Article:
Differences in physiology and pathophysiology make the treatment of developing, critically ill children particularly challenging as compared to that of adults. Significant differences in the cardiovascular system of neonates and children in size, weight, body proportions, and metabolism should be considered. Hemodynamic monitoring is crucial for early warning of pending deterioration and to guide therapy. Current monitoring is limited to the macrocirculation, but an adequately functioning macrocirculation does not guarantee a well-functioning microcirculation. Research in children revealed loss of hemodynamic coherence, i.e., microcirculatory alterations despite normal systemic hemodynamics. Implementing the framework of hemodynamic coherence in microcirculatory monitoring in children can aid physicians in titrating therapy on both macrocirculatory and microcirculatory effects to assure optimal oxygen delivery. Monitoring the microcirculation at the bedside requires further technical development. Although more research is necessary to validate the concept of hemodynamic coherence in children, the possibilities of applying this concept in children seem promising.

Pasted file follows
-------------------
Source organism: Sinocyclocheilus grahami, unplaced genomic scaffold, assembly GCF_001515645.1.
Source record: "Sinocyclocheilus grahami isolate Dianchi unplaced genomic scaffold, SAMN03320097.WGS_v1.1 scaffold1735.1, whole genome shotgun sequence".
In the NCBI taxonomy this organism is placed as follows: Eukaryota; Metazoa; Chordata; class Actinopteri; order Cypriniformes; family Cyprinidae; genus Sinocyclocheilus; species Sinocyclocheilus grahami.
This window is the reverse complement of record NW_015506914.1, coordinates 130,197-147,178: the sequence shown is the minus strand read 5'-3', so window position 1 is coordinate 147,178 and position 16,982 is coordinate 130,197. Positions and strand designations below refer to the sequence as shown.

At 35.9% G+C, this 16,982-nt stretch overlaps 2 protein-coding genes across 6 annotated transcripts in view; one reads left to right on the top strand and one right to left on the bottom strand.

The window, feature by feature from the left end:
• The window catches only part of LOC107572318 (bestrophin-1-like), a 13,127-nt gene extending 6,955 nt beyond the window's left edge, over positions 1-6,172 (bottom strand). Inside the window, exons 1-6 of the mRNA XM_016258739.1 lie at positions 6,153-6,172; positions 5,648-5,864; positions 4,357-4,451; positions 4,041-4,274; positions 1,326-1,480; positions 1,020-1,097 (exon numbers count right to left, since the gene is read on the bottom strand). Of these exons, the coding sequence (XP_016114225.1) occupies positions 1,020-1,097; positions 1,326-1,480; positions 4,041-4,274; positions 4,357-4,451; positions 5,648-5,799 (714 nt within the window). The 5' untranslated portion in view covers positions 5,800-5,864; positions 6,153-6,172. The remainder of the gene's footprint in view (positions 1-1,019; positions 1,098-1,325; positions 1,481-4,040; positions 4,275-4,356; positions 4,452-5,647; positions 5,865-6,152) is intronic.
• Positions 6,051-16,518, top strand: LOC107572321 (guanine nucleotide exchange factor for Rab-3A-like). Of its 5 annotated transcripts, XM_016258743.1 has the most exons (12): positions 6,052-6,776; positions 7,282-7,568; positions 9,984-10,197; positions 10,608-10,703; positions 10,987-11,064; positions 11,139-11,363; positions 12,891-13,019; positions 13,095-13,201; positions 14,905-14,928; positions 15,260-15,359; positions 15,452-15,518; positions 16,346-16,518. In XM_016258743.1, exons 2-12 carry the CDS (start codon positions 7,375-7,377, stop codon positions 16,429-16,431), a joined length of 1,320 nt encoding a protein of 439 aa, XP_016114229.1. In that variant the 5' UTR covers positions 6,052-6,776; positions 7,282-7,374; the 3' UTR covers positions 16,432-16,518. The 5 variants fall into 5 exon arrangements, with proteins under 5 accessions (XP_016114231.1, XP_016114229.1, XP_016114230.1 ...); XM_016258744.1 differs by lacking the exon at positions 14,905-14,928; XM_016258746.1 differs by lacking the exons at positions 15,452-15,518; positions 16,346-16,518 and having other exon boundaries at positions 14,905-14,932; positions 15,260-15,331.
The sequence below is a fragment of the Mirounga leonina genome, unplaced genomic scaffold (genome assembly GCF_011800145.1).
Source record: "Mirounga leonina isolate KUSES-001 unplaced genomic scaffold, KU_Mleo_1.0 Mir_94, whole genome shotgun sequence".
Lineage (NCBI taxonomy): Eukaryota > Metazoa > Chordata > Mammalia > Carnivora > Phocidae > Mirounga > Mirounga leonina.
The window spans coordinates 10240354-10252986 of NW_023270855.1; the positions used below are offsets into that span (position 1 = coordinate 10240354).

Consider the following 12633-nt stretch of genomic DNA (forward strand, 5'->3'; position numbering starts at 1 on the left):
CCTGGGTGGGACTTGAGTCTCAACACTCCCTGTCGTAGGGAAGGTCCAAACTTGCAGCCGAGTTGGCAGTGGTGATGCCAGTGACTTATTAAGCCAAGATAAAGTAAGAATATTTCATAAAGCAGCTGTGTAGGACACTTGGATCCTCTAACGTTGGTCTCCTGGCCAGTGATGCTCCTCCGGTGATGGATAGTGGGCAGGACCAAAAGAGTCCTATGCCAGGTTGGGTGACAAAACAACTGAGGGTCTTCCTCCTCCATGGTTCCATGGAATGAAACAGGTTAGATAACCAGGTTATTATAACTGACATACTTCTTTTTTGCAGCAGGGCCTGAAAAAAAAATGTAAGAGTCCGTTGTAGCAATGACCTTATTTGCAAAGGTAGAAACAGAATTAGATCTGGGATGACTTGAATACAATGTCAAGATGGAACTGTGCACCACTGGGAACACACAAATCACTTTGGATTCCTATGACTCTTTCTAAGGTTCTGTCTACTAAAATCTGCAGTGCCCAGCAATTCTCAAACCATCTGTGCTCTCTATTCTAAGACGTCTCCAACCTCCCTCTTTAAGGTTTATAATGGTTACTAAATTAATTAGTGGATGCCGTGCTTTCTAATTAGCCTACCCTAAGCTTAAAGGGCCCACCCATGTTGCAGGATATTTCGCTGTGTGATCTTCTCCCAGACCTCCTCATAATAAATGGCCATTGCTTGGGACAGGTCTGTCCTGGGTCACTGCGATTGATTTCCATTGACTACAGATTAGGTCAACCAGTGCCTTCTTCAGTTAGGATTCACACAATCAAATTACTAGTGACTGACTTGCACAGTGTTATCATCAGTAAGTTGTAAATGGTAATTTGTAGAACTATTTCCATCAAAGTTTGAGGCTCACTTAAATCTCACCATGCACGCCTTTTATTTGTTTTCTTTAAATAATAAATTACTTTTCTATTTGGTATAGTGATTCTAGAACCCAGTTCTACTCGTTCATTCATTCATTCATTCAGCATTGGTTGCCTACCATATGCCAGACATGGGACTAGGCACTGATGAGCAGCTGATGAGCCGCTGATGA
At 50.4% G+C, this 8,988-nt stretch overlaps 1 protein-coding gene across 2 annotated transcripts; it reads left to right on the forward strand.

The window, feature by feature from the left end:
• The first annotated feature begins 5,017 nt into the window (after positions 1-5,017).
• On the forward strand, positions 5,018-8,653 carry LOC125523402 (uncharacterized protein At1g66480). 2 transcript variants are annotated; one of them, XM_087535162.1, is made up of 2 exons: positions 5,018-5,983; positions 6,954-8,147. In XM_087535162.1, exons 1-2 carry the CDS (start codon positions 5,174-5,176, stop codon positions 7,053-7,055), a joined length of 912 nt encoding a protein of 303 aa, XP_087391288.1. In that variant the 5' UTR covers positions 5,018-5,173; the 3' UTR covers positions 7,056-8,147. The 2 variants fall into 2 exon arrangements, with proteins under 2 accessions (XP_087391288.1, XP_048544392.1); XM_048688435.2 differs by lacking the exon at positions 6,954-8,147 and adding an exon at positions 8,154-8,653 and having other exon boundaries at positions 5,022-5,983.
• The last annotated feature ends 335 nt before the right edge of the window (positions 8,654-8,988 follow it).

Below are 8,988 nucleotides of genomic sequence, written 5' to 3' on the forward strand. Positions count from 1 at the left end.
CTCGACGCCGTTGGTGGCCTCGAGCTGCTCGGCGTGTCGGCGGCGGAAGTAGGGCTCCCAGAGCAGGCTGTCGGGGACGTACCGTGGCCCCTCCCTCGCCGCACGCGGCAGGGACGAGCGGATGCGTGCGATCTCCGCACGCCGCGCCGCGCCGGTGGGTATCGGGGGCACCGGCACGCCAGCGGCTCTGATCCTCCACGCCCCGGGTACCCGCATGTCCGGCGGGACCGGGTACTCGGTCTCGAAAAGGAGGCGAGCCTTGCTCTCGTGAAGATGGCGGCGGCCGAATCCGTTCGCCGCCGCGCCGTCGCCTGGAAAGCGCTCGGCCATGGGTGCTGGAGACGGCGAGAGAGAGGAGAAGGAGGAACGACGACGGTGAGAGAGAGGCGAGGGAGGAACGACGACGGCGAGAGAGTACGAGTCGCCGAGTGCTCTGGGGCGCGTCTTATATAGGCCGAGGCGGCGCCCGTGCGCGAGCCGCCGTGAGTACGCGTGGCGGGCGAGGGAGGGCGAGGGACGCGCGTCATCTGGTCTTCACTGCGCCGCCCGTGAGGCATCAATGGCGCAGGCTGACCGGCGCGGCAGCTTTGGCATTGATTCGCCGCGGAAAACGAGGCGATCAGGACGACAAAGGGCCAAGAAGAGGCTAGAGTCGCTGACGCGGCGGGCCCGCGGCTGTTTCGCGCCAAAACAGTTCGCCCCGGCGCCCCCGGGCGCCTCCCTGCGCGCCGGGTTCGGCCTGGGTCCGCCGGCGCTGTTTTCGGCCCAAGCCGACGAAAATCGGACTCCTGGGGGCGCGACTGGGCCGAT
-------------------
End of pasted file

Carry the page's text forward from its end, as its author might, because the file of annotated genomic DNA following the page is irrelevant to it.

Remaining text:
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doi.org/10.1016/j.bpa.2016.10.002, hdl.handle.net/1765/94649
Best Practice and Research: Clinical Anaesthesiology
Department of Pediatric Surgery

Erdem, Ö., Kuiper, J.-W., & Tibboel, D. (2016). Hemodynamic coherence in critically ill pediatric patients. Best Practice and Research: Clinical Anaesthesiology (Vol. 30, pp. 499–510). doi:10.1016/j.bpa.2016.10.002